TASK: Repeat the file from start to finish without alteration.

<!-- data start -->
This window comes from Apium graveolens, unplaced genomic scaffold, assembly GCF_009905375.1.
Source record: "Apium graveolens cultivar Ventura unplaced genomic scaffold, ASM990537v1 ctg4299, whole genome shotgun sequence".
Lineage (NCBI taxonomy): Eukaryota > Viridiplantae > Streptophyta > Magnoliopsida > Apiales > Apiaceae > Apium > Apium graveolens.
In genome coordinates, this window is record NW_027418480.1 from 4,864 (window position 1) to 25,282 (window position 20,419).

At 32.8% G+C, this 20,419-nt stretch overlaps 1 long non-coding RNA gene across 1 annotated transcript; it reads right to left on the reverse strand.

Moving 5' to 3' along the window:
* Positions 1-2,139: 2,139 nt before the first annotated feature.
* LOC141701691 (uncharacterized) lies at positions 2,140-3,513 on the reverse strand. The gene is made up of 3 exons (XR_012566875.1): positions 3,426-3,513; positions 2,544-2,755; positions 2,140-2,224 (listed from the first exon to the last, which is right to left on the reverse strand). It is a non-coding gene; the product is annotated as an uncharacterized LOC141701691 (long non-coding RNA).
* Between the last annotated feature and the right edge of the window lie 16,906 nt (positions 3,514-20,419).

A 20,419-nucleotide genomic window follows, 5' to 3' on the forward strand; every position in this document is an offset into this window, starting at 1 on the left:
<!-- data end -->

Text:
This window comes from Apium graveolens, unplaced genomic scaffold, assembly GCF_009905375.1.
Source record: "Apium graveolens cultivar Ventura unplaced genomic scaffold, ASM990537v1 ctg4299, whole genome shotgun sequence".
Lineage (NCBI taxonomy): Eukaryota > Viridiplantae > Streptophyta > Magnoliopsida > Apiales > Apiaceae > Apium > Apium graveolens.
In genome coordinates, this window is record NW_027418480.1 from 4,864 (window position 1) to 25,282 (window position 20,419).

At 32.8% G+C, this 20,419-nt stretch overlaps 1 long non-coding RNA gene across 1 annotated transcript; it reads right to left on the reverse strand.

Moving 5' to 3' along the window:
* Positions 1-2,139: 2,139 nt before the first annotated feature.
* LOC141701691 (uncharacterized) lies at positions 2,140-3,513 on the reverse strand. The gene is made up of 3 exons (XR_012566875.1): positions 3,426-3,513; positions 2,544-2,755; positions 2,140-2,224 (listed from the first exon to the last, which is right to left on the reverse strand). It is a non-coding gene; the product is annotated as an uncharacterized LOC141701691 (long non-coding RNA).
* Between the last annotated feature and the right edge of the window lie 16,906 nt (positions 3,514-20,419).

A 20,419-nucleotide genomic window follows, 5' to 3' on the forward strand; every position in this document is an offset into this window, starting at 1 on the left: